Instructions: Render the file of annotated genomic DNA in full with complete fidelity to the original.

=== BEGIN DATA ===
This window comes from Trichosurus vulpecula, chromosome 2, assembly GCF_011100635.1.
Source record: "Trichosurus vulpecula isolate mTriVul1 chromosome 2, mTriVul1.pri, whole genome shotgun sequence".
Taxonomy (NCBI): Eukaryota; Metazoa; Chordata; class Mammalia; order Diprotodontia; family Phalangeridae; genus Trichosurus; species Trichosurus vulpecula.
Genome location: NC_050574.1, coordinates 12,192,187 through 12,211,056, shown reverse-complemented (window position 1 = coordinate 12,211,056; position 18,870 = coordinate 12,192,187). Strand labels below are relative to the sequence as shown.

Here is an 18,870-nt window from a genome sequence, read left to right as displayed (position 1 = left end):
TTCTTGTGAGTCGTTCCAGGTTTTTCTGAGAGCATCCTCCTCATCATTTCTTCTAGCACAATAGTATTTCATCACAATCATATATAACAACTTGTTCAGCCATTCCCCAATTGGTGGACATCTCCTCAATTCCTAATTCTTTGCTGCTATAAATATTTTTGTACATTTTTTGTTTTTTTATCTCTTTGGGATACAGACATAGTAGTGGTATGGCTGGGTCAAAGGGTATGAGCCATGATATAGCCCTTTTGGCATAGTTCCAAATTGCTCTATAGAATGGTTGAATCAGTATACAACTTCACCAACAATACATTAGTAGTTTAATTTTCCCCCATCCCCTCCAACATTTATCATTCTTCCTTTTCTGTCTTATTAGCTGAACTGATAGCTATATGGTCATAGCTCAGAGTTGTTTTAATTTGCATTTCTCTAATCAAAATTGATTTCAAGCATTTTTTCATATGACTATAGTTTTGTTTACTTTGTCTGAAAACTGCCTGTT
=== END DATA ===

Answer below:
This window comes from Trichosurus vulpecula, chromosome 2, assembly GCF_011100635.1.
Source record: "Trichosurus vulpecula isolate mTriVul1 chromosome 2, mTriVul1.pri, whole genome shotgun sequence".
Taxonomy (NCBI): Eukaryota; Metazoa; Chordata; class Mammalia; order Diprotodontia; family Phalangeridae; genus Trichosurus; species Trichosurus vulpecula.
Genome location: NC_050574.1, coordinates 12,192,187 through 12,211,056, shown reverse-complemented (window position 1 = coordinate 12,211,056; position 18,870 = coordinate 12,192,187). Strand labels below are relative to the sequence as shown.

Here is an 18,870-nt window from a genome sequence, read left to right as displayed (position 1 = left end):
TTCTTGTGAGTCGTTCCAGGTTTTTCTGAGAGCATCCTCCTCATCATTTCTTCTAGCACAATAGTATTTCATCACAATCATATATAACAACTTGTTCAGCCATTCCCCAATTGGTGGACATCTCCTCAATTCCTAATTCTTTGCTGCTATAAATATTTTTGTACATTTTTTGTTTTTTTATCTCTTTGGGATACAGACATAGTAGTGGTATGGCTGGGTCAAAGGGTATGAGCCATGATATAGCCCTTTTGGCATAGTTCCAAATTGCTCTATAGAATGGTTGAATCAGTATACAACTTCACCAACAATACATTAGTAGTTTAATTTTCCCCCATCCCCTCCAACATTTATCATTCTTCCTTTTCTGTCTTATTAGCTGAACTGATAGCTATATGGTCATAGCTCAGAGTTGTTTTAATTTGCATTTCTCTAATCAAAATTGATTTCAAGCATTTTTTCATATGACTATAGTTTTGTTTACTTTGTCTGAAAACTGCCTGTT